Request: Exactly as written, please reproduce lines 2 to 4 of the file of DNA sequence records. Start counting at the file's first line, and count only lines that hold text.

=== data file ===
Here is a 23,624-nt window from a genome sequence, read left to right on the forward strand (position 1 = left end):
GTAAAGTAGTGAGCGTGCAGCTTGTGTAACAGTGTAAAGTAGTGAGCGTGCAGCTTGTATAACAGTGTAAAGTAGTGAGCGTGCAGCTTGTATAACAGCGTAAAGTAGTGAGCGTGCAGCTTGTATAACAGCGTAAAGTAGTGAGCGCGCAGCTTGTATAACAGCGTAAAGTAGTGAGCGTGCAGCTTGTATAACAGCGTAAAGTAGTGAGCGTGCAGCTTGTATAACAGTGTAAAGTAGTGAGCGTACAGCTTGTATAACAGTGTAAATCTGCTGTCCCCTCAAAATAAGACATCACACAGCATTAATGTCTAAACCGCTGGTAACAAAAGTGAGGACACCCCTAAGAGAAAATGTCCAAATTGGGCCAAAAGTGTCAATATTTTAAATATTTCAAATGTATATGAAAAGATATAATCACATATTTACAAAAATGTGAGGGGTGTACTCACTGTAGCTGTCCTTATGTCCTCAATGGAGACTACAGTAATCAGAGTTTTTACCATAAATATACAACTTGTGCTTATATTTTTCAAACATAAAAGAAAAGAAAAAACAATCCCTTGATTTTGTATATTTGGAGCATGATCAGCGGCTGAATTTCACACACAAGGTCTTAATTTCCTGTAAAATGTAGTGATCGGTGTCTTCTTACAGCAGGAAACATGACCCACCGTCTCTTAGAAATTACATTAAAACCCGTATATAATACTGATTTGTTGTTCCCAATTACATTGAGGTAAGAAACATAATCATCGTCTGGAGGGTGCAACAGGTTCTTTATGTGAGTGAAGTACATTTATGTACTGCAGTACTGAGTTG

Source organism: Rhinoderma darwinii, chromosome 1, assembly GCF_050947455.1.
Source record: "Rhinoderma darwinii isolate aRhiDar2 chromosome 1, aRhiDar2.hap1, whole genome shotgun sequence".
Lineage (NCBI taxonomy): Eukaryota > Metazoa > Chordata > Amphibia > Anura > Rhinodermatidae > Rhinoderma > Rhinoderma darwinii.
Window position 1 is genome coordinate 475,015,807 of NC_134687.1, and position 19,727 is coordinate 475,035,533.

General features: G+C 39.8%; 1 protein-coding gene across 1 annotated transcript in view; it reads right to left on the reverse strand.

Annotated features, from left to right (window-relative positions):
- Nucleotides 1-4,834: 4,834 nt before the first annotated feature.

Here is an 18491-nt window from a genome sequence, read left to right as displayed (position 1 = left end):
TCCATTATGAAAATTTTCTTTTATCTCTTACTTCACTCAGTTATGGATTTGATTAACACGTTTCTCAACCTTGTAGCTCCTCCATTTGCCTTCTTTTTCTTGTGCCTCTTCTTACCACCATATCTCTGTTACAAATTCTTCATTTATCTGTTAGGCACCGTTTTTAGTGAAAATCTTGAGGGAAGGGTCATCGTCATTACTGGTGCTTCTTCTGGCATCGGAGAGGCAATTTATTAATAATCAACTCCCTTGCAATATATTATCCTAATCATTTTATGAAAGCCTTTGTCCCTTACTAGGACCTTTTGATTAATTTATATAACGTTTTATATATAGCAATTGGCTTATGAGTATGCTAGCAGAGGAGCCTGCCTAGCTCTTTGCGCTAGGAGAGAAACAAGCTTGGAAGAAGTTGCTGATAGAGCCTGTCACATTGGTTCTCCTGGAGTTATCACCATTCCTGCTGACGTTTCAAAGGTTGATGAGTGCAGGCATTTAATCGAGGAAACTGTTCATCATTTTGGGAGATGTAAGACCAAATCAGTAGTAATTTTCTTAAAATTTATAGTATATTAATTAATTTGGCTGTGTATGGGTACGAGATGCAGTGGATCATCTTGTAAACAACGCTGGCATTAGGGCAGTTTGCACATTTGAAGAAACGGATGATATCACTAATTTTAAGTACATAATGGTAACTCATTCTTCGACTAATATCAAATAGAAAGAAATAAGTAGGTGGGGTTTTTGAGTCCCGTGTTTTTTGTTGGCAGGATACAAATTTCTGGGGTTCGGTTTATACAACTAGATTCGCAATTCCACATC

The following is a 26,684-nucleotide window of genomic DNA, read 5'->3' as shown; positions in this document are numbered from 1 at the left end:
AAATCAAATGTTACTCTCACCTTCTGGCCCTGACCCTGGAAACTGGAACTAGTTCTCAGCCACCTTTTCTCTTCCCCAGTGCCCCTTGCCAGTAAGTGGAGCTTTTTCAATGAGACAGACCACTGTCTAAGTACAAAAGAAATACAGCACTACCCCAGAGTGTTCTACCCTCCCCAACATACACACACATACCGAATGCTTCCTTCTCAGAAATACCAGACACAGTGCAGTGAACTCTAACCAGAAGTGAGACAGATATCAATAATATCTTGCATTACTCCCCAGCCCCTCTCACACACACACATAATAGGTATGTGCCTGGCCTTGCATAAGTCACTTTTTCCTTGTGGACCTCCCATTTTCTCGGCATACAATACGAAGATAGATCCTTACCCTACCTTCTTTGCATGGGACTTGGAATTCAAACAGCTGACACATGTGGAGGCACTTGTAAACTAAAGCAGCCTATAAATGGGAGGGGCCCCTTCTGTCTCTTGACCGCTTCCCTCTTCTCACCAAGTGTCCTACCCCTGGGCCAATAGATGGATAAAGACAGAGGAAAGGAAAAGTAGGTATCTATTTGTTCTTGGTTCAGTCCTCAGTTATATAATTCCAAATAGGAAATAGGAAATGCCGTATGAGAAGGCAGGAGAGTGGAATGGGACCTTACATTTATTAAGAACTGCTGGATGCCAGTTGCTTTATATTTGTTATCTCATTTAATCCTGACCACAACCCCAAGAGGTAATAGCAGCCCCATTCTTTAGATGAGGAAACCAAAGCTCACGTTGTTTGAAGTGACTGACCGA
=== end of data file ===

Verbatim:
GTAAAGTAGTGAGCGTGCAGCTTGTGTAACAGTGTAAAGTAGTGAGCGTGCAGCTTGTATAACAGTGTAAAGTAGTGAGCGTGCAGCTTGTATAACAGCGTAAAGTAGTGAGCGTGCAGCTTGTATAACAGCGTAAAGTAGTGAGCGCGCAGCTTGTATAACAGCGTAAAGTAGTGAGCGTGCAGCTTGTATAACAGCGTAAAGTAGTGAGCGTGCAGCTTGTATAACAGTGTAAAGTAGTGAGCGTACAGCTTGTATAACAGTGTAAATCTGCTGTCCCCTCAAAATAAGACATCACACAGCATTAATGTCTAAACCGCTGGTAACAAAAGTGAGGACACCCCTAAGAGAAAATGTCCAAATTGGGCCAAAAGTGTCAATATTTTAAATATTTCAAATGTATATGAAAAGATATAATCACATATTTACAAAAATGTGAGGGGTGTACTCACTGTAGCTGTCCTTATGTCCTCAATGGAGACTACAGTAATCAGAGTTTTTACCATAAATATACAACTTGTGCTTATATTTTTCAAACATAAAAGAAAAGAAAAAACAATCCCTTGATTTTGTATATTTGGAGCATGATCAGCGGCTGAATTTCACACACAAGGTCTTAATTTCCTGTAAAATGTAGTGATCGGTGTCTTCTTACAGCAGGAAACATGACCCACCGTCTCTTAGAAATTACATTAAAACCCGTATATAATACTGATTTGTTGTTCCCAATTACATTGAGGTAAGAAACATAATCATCGTCTGGAGGGTGCAACAGGTTCTTTATGTGAGTGAAGTACATTTATGTACTGCAGTACTGAGTTG

Source organism: Rhinoderma darwinii, chromosome 1, assembly GCF_050947455.1.
Source record: "Rhinoderma darwinii isolate aRhiDar2 chromosome 1, aRhiDar2.hap1, whole genome shotgun sequence".